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How To Get The Blood Off Your Concertina


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This came by e-mail. I've seen versions concerning accordions and melodeons as well. Given the current chatter here about morris dancing, I thought this was particularly apt. Enjoy.

 

How to get the Blood off Your Concertina

By Bored Borinson

 

There are many ways to get blood off a concertina. Usually I prefer

to discuss how to get it on there, but for now we'll consider the

problem of removal.

 

Pour any flammable spirit onto the instrument. Don't worry if any

spills beyond the area of the stain, this won't affect the end result.

Now set light to it. (Please note this is best done in an open space

when there's no one around who might get injured - at least no one we

care about - A town square during a morris dance display is ideal.)

 

Using a drill bit at least half the size again as the stain, drill

out the marked area. Don't worry, this will not adversely affect

the sound of the instrument. Quite the contrary.

 

Attach sandpaper to the head of an industrial weight sledgehammer.

The grade of sandpaper used is irrelevant. Now let the hammer head

fall onto the marked area from as great a height as you please.

Repeat this until the mark is completely gone.

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When I read this topic introduction my first thought was

"Surely David has not taken his concertina into the Operating Theatre".

I should have known better.

Al

 

Do you really put that past him? I don't.

Although I have never brought my concertina into the operating room, my sig certainly suggests I have thought about it.

 

As it happens, one of my patients yesterday asked me to sing to her. I had done a spinal and as we were waiting for it to set, she asked me if I liked to sing, and when I said yes, she asked if I would sing to her. But here's the weird part: In my 20+ year career as an anesthesiologist, three patients have asked me to sing to them. It was in three different situations: one was getting nervous as we prepared to move her from the holding area to the OR and asked me to sing to her as we were wheeling her down the hall, one asked me to sing as she was going to sleep, and this one when the spinal was taking effect. But there were similarities, as well. All three were women of the "baby boomer" generation (born in the 1950s or 60s). And...

 

:blink: -- THEY ALL ASKED FOR THE SAME SONG!!! -- :blink:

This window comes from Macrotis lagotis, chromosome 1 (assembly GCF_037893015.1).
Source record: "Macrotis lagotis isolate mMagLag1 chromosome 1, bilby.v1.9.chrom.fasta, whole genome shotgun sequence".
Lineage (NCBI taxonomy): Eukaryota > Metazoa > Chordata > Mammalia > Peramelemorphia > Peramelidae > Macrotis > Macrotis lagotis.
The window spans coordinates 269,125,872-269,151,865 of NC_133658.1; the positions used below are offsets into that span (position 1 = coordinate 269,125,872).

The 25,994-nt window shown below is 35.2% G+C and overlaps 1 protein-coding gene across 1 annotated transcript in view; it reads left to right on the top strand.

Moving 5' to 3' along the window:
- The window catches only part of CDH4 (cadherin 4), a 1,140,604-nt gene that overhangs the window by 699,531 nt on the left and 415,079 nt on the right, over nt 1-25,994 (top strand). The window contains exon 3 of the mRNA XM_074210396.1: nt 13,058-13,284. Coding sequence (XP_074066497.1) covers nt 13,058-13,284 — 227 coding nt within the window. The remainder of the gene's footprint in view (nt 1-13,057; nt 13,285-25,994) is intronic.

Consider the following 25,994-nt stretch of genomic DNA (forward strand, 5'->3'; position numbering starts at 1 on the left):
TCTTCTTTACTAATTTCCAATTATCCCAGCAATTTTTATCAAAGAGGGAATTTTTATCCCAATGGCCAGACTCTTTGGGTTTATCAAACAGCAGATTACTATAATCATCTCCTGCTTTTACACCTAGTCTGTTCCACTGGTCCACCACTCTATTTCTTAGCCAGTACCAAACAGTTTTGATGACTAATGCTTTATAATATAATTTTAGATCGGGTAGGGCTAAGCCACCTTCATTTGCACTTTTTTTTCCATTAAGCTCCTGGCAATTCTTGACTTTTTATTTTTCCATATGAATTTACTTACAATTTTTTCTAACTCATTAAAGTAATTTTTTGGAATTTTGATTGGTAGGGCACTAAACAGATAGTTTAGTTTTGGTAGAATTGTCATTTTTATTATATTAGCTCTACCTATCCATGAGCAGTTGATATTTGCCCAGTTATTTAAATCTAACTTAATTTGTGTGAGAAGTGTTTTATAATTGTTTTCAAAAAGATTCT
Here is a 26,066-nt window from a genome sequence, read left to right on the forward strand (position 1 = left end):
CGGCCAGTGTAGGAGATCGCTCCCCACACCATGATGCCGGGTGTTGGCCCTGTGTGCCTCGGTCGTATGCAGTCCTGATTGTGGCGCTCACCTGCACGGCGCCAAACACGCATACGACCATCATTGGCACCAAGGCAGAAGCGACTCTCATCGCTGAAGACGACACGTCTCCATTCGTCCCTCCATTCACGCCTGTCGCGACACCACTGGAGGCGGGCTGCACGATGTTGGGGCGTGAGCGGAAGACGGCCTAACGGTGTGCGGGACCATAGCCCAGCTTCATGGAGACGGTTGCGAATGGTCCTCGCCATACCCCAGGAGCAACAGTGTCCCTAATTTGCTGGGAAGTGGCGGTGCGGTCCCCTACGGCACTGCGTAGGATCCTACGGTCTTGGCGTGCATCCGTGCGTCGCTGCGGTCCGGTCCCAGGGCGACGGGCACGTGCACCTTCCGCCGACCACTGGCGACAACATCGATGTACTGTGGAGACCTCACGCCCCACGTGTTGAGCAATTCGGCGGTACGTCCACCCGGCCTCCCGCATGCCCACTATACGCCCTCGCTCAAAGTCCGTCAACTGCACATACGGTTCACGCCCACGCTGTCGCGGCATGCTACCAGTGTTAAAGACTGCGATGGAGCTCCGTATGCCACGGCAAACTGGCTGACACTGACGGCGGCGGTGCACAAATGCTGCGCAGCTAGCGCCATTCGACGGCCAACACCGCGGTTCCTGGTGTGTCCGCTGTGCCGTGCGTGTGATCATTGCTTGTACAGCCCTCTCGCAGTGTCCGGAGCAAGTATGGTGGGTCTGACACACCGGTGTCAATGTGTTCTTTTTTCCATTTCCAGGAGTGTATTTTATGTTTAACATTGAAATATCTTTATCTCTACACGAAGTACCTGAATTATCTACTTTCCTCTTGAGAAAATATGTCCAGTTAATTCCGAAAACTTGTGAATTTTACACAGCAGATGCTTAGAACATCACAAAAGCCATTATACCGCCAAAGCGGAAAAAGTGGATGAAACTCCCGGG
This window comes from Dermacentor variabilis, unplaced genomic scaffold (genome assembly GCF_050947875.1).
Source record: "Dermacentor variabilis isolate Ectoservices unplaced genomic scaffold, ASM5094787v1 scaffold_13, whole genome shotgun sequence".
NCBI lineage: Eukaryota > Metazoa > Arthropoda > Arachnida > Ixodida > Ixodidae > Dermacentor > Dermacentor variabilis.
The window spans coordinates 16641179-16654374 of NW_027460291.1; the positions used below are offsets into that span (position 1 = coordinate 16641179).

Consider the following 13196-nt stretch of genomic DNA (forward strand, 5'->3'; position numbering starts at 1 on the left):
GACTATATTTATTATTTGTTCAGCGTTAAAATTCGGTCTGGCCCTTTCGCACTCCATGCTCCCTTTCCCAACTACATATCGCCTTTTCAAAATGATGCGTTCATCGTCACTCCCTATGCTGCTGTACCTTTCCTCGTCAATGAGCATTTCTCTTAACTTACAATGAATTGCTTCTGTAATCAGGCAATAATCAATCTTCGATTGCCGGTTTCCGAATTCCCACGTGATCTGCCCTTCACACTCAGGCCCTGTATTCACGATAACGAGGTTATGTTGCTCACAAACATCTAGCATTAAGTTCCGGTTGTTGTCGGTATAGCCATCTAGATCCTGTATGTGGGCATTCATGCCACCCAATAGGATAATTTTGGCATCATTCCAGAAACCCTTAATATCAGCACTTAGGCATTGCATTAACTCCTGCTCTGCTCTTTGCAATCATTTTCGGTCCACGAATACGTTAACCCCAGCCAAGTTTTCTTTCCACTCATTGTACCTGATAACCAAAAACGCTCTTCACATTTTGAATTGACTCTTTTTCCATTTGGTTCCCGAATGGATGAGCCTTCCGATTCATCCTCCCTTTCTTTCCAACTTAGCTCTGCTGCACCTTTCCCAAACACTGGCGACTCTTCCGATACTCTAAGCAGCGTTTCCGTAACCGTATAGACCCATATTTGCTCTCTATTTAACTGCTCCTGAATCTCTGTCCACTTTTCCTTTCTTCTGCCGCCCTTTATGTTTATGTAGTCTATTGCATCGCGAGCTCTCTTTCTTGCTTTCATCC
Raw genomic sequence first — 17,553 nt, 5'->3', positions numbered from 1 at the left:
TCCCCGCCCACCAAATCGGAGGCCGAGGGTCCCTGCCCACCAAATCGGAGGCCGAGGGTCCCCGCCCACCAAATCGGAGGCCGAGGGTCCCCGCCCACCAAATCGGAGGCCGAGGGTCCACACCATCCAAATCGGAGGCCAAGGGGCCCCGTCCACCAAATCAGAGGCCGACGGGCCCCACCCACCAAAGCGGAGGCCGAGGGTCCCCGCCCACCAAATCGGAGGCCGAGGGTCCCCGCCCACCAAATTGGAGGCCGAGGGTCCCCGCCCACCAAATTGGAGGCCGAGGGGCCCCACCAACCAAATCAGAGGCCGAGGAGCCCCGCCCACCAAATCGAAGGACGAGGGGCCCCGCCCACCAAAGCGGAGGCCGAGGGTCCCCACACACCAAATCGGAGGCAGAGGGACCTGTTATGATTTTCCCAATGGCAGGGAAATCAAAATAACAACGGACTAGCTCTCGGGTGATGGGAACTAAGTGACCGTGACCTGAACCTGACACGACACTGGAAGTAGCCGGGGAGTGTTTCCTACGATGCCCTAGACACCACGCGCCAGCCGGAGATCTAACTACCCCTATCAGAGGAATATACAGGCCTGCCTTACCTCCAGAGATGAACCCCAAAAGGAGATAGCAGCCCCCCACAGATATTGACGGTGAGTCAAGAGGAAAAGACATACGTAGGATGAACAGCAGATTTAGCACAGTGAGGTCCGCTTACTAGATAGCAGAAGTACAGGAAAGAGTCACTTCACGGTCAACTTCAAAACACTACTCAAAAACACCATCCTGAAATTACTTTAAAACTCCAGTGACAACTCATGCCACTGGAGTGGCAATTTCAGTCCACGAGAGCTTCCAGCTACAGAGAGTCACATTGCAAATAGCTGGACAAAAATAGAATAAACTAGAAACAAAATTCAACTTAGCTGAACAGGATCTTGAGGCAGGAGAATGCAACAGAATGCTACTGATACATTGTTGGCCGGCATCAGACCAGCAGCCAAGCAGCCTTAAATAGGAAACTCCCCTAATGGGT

It's amazing. When yesterday's asked me if I liked to sing, and then if I'd sing for her, I just knew what was coming next. It's a song that not only have I known all my life, but the harmony line is so ingrained that when I start singing it and the patient starts singing along, I switch to harmony.

 

So what was the song?

 

I wouldn't be surprised if somebody guesses it, so I'll hold off spilling the beans for now.

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Dunno, but I'd request 'Wake me up before you go go' by Wham :D

Good one, Andy.

 

There are so many good candidates....

I like Gershwin's "Let's call the whole thing off".

 

 

However, for no good reason I'm guessing "Somewhere over the rainbow".

revised guess: "Amazing Grace".

 

I asked 3 people. The only answer I got was "Yesterday". Hmmm, the frontrunner?

Edited by Stephen Mills
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The answer:

 

You are my sunshine, my only sunshine.

You make me happy when skies are gray.

You'll never know, dear, how much I love you.

Please don't take my sunshine away.

 

-----------

 

To me, this makes much more sense than a Beatles song. For a boomer, Beatles songs meant empowerment. Our parents didn't sing Beatles songs. They were only for us.

 

"You Are My Sunshine" was what our parents sang to us to tuck us in at night. It is comforting and tells us that someone who loves us is taking care of us (and without invoking religious imagery). When a frightened surgical patient wants to be sung to, that's how they want to be treated.

 

And three times out of three, that's the song they chose.

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